A. you are working with a team of developers and they may implement code sharing the same files and you want to avoid inconsistency;
    B. you are working on rapidly growing or heavy architected projects and you want to avoid breaking it all because you take a wrong path at some point (branches and merges are your friends 😉 )
    C. you need a common, standardized and easy to use tool to structure yourself and your code.

    If you’re not in the need to solve one of the above issues, then you won’t need SVN.

    Now, if you do, like any tool, it requires you to break into some good best practices such as:
    – Every time you start working on your project: Force an update from your repository. It will make sure your project is up to date while still avoiding deleting or modifying your checked out files. That works also for one person team size if you work on many computers.
    – Do not check in all your code at the end of the day unless you finished working on a relativelly important domain. It doesn’t matter if your project is checked out for some days as the most important for you is to make sure the repository can be built at any time.
    – Never use SVN as a roaming code space: SVN or other repositories are not meant to be used solely to share your development space in multiple machines so using it as a shared space will bring a lot of issues like the ones you mentioned 😉

    At the end, it takes time to understand all the benefits and best practices using such tools but you’ll get rewarded if you follow them along you project’s life. 😉

  7. #7 by Lintfordpickle on April 15, 2010 - 11:19 am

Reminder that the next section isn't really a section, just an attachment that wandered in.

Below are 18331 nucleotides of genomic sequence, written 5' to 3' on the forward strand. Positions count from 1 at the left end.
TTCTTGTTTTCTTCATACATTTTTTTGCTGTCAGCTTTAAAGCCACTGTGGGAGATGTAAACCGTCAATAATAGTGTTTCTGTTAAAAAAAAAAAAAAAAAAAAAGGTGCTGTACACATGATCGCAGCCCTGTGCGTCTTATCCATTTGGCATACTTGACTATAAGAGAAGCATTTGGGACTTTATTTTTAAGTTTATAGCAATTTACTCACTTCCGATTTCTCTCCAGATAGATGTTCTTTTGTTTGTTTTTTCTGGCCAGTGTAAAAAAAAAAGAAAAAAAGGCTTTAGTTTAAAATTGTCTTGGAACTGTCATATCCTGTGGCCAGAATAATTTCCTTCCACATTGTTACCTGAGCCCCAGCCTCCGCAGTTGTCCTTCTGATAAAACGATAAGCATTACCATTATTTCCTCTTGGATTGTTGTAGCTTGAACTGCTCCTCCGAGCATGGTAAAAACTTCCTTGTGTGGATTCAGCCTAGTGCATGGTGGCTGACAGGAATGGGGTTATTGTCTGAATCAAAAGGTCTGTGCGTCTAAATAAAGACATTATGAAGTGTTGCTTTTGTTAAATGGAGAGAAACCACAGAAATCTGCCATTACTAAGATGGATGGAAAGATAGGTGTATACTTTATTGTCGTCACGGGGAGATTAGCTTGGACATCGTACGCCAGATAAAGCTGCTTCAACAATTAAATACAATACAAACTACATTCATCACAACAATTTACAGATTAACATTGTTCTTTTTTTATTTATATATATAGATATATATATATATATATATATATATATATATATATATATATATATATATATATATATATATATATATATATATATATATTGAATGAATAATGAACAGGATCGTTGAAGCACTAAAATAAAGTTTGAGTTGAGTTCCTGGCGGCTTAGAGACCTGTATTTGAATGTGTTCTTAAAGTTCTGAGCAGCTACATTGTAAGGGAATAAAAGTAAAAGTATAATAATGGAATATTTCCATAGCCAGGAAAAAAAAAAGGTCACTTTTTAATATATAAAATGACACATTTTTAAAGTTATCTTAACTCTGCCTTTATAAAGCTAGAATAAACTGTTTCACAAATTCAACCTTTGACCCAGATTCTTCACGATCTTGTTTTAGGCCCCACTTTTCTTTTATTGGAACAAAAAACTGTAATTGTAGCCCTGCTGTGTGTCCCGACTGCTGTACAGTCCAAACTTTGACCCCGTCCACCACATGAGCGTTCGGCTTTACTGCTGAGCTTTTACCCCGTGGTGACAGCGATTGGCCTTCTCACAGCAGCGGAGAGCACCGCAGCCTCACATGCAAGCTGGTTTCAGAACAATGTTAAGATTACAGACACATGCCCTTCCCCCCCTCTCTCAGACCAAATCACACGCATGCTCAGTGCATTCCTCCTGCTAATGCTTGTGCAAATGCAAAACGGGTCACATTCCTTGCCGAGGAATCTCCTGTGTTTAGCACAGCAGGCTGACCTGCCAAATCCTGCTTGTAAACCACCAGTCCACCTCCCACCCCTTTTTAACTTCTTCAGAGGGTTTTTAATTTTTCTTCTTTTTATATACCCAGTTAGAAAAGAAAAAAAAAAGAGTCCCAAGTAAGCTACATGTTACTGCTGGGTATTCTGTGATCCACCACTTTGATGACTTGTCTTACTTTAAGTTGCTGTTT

Hi Philippe,

    Those are all good points and worthy of note. I forgot to reply to your earlier comment, but it was actually your blog post which made me give SVN a try.

    Doh – roaming code space sounds great 🙂 that was my initial intention. Like I said its pretty good at the minute for working between my main desktop and laptop.

    I’m not worried about some of the potential pitfalls at the minute though, because if I do feel eventuelly that it would indeed be faster working without SVN, then I wouldn’t feel bad about giving it up.

  8. #8 by Philippe Da Silva on April 15, 2010 - 4:57 pm

    It’s definitivelly up to you but I would suggest that you keep using it until you get to a stable version.

    Otherwise, for simple roaming code, what I’ve done is that I bought a small 256Gb external harddrive (LaCie) and use it to store all my code, assets and the like.
    Therefore, when I’m moving from computer to computer I can simply plug my HD and get back to work. 😉

    This way, I keep a single Checkout (SVN uses a directory structure to work) and roaming 😉